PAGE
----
cialis and viagra combined

Want to lose weight? Work out in the EVENING – not the morning, experts say

  • Exercising between noon and midnight cut insulin resistance by up to a quarter
  • Insulin resistance can lead to weight gain, according to the Dutch researchers
  • Experts say working out at optimum time could help people control their weight

Going to the gym in the afternoon or evening could be better for losing weight than morning workouts, research suggests.

Exercising between noon and midnight was found to cut insulin resistance – which can lead to weight gain – by up to a quarter.

Experts say working out at the optimum time could therefore help people control their weight and reduce their chances of getting type 2 diabetes.

Insulin resistance is when cells in the muscles, fat and liver struggle to respond to insulin and cannot easily take up glucose from the blood, leading to more sugar in the bloodstream.

Exercising between noon and midnight was found to cut insulin resistance – which can lead to weight gain – by up to a quarter

Previous studies have linked exercise to better sensitivity to insulin, dexone j thereby cutting the risk of developing diabetes but scientists wanted to test if timing had any effect.

Researchers at Leiden University Medical Centre in the Netherlands studied nearly 7,000 people, aged 45 to 65 years.

Most had a BMI of 27 or higher meaning they were overweight or obese, alongside a control group who were a healthy weight.

Those taking part underwent a physical examination during which blood samples were taken to measure blood glucose and insulin levels when people were fasting and after eating.

People were also asked about their lifestyles and some were randomly selected to have their liver fat content measured using MRI scans.

A random group of 955 people were also given a combined accelerometer and heart rate monitor to wear for four consecutive days and nights to monitor movement and activity levels. Some 775 people with complete data were included in an analysis.

The results showed that spending time on moderate to vigorous physical activity reduced liver fat content and also reduced insulin resistance.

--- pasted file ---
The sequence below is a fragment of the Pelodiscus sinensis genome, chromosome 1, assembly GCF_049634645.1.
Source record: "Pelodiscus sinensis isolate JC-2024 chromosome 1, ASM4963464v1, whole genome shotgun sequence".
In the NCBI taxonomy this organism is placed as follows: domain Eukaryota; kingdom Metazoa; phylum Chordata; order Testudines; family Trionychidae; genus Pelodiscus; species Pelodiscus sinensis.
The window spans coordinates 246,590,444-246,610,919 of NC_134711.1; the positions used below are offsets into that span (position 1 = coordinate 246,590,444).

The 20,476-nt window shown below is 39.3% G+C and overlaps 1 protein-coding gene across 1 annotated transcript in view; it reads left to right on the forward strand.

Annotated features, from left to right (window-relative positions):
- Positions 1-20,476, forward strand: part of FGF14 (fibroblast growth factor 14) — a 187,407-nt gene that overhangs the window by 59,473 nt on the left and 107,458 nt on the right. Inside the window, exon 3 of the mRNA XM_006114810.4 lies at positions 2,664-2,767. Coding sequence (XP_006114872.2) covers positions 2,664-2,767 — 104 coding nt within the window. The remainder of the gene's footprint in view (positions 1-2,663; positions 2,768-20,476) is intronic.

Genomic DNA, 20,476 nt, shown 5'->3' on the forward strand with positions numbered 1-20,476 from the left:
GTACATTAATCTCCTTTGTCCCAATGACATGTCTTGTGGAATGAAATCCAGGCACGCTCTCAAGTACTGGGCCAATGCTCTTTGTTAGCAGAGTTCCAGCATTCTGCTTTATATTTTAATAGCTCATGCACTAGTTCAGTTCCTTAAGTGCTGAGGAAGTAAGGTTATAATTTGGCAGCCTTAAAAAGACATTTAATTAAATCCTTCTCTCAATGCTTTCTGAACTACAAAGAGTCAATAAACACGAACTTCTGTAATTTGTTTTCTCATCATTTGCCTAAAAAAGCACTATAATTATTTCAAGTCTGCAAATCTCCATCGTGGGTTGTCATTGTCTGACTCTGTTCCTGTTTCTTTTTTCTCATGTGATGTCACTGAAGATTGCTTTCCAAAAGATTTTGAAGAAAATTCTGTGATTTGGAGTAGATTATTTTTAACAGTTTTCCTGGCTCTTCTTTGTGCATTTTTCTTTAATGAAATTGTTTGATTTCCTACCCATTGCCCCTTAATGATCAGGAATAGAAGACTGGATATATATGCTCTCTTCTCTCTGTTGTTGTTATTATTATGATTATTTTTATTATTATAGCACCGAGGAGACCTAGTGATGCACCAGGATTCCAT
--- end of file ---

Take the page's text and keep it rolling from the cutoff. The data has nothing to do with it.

Doing exercise in the afternoon or evening was linked to reduced insulin resistance, by 18 per cent and 25 per cent respectively, compared to an even distribution of activity throughout the day.

There was no significant difference in insulin resistance between morning activity and activity spread evenly over the day, the study published in journal Diabetologia found.

The researchers concluded: ‘These results suggest that timing of physical activity throughout the day is relevant for the beneficial effects of physical activity on inulin sensitivity.

‘Further studies should assess whether timing of physical activity is indeed important for the occurrence of type 2 diabetes.’

HOW MUCH EXERCISE YOU NEED

To stay healthy, adults aged 19 to 64 should try to be active daily and should do:

  • at least 150 minutes of moderate aerobic activity such as cycling or brisk walking every week and
  • strength exercises on 2 or more days a week that work all the major muscles (legs, hips, back, abdomen, chest, shoulders and arms)

Or:

  • 75 minutes of vigorous aerobic activity such as running or a game of singles tennis every week and
  • strength exercises on 2 or more days a week that work all the major muscles (legs, hips, back, abdomen, chest, shoulders and arms)

Or:

  • a mix of moderate and vigorous aerobic activity every week – for example, 2 x 30-minute runs plus 30 minutes of brisk walking equates to 150 minutes of moderate aerobic activity and
  • strength exercises on 2 or more days a week that work all the major muscles (legs, hips, back, abdomen, chest, shoulders and arms)

A good rule is that 1 minute of vigorous activity provides the same health benefits as 2 minutes of moderate activity.

One way to do your recommended 150 minutes of weekly physical activity is to do 30 minutes on 5 days every week.

All adults should also break up long periods of sitting with light activity.

Source: NHS 

Source: Read Full Article